DiMarco, Rebecca L; Su, James; Yan, Kelley S; Dewi, Ruby; Kuo, Calvin J; Heilshorn, Sarah C

    2014-02-01

    organoid functionality. As peristaltic contractility is a crucial requirement for normal digestive tract function, this achievement of reproducible organoid contraction marks a pivotal advancement towards engineering physiologically functional replacement tissue constructs.

  18. Preparation, characterization, and evaluation of genipin crosslinked chitosan/gelatin three-dimensional scaffolds for liver tissue engineering applications.

    PubMed

    Zhang, Yi; Wang, Qiang-Song; Yan, Kuo; Qi, Yun; Wang, Gui-Fang; Cui, Yuan-Lu

    2016-08-01

    In liver tissue engineering, scaffolds with porous structure desgined to supply nutrient and oxygen exchange for three-dimensional (3-D) cells culture, and maintain liver functions. Meanwhile, genipin, as a natural crosslinker, is widely used to crosslink biomaterials in tissue engineering, with lower cytotoxicity and better biocompatibility. In present study, chitosan/gelatin 3-D scaffolds crosslinked by genipin, glutaraldehyde or 1-(3-dimethylaminopropyl)-3-ethyl-carbodimide hydrochloride (EDC) were prepared and characterized by Fourier-transform infrared (FT-IR) and scanning electron microscopy (SEM). The biocompatibility of chitosan/gelatin scaffolds corsslinked with different crosslinkers was investigated by cell viability, morphology and liver specific functions. The result showed that the 1% and 2% genipin crosslinked chitosan/gelatin scaffolds possess ideal porosity. The genipin crosslinked 3-D scaffolds possessed the best biocompatibility than that of the others, and maintained liver specific functions when HepG2 cells seeded on scaffolds. The cellular morphology of HepG2 cells seeded on scaffolds showed that cells could penetrate into the scaffolds and proliferate significantly. Therefore, genipin crosslinked chitosan/gelatin scaffolds could be a promising biomaterial used in liver tissue engineering. © 2016 Wiley Periodicals, Inc. J Biomed Mater Res Part A: 104A: 1863-1870, 2016.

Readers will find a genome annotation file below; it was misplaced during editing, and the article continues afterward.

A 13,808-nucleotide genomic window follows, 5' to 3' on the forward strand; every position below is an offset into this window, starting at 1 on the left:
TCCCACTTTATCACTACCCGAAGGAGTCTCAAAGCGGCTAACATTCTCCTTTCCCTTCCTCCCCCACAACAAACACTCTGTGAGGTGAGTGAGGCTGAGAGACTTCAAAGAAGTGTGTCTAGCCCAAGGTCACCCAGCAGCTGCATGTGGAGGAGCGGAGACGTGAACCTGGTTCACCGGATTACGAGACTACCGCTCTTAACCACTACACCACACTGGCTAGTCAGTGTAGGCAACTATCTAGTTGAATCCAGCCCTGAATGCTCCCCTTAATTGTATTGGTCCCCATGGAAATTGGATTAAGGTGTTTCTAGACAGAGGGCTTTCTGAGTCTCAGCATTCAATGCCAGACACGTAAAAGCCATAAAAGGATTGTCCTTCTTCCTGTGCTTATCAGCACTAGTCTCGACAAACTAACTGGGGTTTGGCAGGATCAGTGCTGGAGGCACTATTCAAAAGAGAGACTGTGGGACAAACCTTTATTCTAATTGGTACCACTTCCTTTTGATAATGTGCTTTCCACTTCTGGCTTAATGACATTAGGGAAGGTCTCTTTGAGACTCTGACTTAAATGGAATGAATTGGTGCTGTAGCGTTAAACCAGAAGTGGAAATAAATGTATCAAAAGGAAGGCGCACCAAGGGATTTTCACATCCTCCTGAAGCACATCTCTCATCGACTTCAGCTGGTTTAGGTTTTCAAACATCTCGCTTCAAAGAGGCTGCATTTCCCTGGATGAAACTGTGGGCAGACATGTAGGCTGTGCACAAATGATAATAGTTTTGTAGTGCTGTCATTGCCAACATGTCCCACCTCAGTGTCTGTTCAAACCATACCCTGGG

19. Experimental study on the construction of small three-dimensional tissue engineered grafts of electrospun poly-ε-caprolactone.

    PubMed

    Zhu, Guang-Chang; Gu, Yong-Quan; Geng, Xue; Feng, Zeng-Guo; Zhang, Shu-Wen; Ye, Lin; Wang, Zhong-Gao

    2015-02-01

    Studies on three-dimensional tissue engineered graft (3DTEG) have attracted great interest among researchers as they present a means to meet the pressing clinical demand for tissue engineering scaffolds. To explore the feasibility of 3DTEG, high porosity poly-ε-caprolactone (PCL) was obtained via the co-electrospinning of polyethylene glycol and PCL, and used to construct small-diameter poly-ε-caprolactone-lysine (PCL-LYS-H) scaffolds, whereby heparin was anchored to the scaffold surface by lysine groups. A variety of small-diameter 3DTEG models were constructed with different PCL layers and the mechanical properties of the resulting constructs were evaluated in order to select the best model for 3DTEGs. Bone marrow mononuclear cells were induced and differentiated to endothelial cells (ECs) and smooth muscle cells (SMCs). A 3DTEG (labeled '10-4%') was successfully produced by the dynamic co-culture of ECs on the PCL-LYS-H scaffolds and SMCs on PCL. The fluorescently labeled cells on the 3DTEG were subsequently observed by laser confocal microscopy, which showed that the ECs and SMCs were embedded in the 3DTEG. Nitric oxide and endothelial nitric oxide synthase assays showed that the ECs behaved normally in the 3DTEG. This study consequently provides a new thread to produce small-diameter tissue engineered grafts, with excellent mechanical properties, that are perfusable to vasculature and functional cells.

  20. Collagen density gradient on three-dimensional printed poly(ε-caprolactone) scaffolds for interface tissue engineering.

    PubMed

    D'Amora, Ugo; D'Este, Matteo; Eglin, David; Safari, Fatemeh; Sprecher, Christoph M; Gloria, Antonio; De Santis, Roberto; Alini, Mauro; Ambrosio, Luigi